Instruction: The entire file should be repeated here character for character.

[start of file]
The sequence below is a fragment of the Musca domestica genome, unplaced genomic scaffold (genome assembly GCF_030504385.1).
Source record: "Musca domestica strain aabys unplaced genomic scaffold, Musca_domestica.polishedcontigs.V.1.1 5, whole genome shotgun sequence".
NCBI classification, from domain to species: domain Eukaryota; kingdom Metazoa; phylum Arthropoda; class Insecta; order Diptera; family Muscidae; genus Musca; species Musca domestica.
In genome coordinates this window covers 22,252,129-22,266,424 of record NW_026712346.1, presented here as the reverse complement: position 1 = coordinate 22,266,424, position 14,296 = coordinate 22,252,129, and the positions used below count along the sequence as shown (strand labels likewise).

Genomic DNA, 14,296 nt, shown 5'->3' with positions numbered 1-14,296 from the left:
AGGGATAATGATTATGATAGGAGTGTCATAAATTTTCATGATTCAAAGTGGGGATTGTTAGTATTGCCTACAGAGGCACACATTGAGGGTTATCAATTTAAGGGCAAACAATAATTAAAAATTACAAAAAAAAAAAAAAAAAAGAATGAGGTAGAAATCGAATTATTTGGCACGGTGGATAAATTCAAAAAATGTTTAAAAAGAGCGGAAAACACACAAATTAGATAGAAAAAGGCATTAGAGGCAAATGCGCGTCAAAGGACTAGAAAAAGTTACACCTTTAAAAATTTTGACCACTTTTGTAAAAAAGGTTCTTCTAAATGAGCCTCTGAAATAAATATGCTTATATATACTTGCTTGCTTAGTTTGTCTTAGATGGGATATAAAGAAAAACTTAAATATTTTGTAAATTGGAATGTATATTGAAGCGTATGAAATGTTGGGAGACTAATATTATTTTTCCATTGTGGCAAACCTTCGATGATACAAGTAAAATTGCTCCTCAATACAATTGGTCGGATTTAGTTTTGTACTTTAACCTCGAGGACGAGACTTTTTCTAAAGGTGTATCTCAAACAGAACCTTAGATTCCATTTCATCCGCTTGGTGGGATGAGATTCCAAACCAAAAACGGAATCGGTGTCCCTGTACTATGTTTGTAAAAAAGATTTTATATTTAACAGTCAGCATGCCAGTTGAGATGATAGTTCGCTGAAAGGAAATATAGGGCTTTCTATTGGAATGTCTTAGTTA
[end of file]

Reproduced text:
The sequence below is a fragment of the Musca domestica genome, unplaced genomic scaffold (genome assembly GCF_030504385.1).
Source record: "Musca domestica strain aabys unplaced genomic scaffold, Musca_domestica.polishedcontigs.V.1.1 5, whole genome shotgun sequence".
NCBI classification, from domain to species: domain Eukaryota; kingdom Metazoa; phylum Arthropoda; class Insecta; order Diptera; family Muscidae; genus Musca; species Musca domestica.
In genome coordinates this window covers 22,252,129-22,266,424 of record NW_026712346.1, presented here as the reverse complement: position 1 = coordinate 22,266,424, position 14,296 = coordinate 22,252,129, and the positions used below count along the sequence as shown (strand labels likewise).

Genomic DNA, 14,296 nt, shown 5'->3' with positions numbered 1-14,296 from the left:
AGGGATAATGATTATGATAGGAGTGTCATAAATTTTCATGATTCAAAGTGGGGATTGTTAGTATTGCCTACAGAGGCACACATTGAGGGTTATCAATTTAAGGGCAAACAATAATTAAAAATTACAAAAAAAAAAAAAAAAAAGAATGAGGTAGAAATCGAATTATTTGGCACGGTGGATAAATTCAAAAAATGTTTAAAAAGAGCGGAAAACACACAAATTAGATAGAAAAAGGCATTAGAGGCAAATGCGCGTCAAAGGACTAGAAAAAGTTACACCTTTAAAAATTTTGACCACTTTTGTAAAAAAGGTTCTTCTAAATGAGCCTCTGAAATAAATATGCTTATATATACTTGCTTGCTTAGTTTGTCTTAGATGGGATATAAAGAAAAACTTAAATATTTTGTAAATTGGAATGTATATTGAAGCGTATGAAATGTTGGGAGACTAATATTATTTTTCCATTGTGGCAAACCTTCGATGATACAAGTAAAATTGCTCCTCAATACAATTGGTCGGATTTAGTTTTGTACTTTAACCTCGAGGACGAGACTTTTTCTAAAGGTGTATCTCAAACAGAACCTTAGATTCCATTTCATCCGCTTGGTGGGATGAGATTCCAAACCAAAAACGGAATCGGTGTCCCTGTACTATGTTTGTAAAAAAGATTTTATATTTAACAGTCAGCATGCCAGTTGAGATGATAGTTCGCTGAAAGGAAATATAGGGCTTTCTATTGGAATGTCTTAGTTA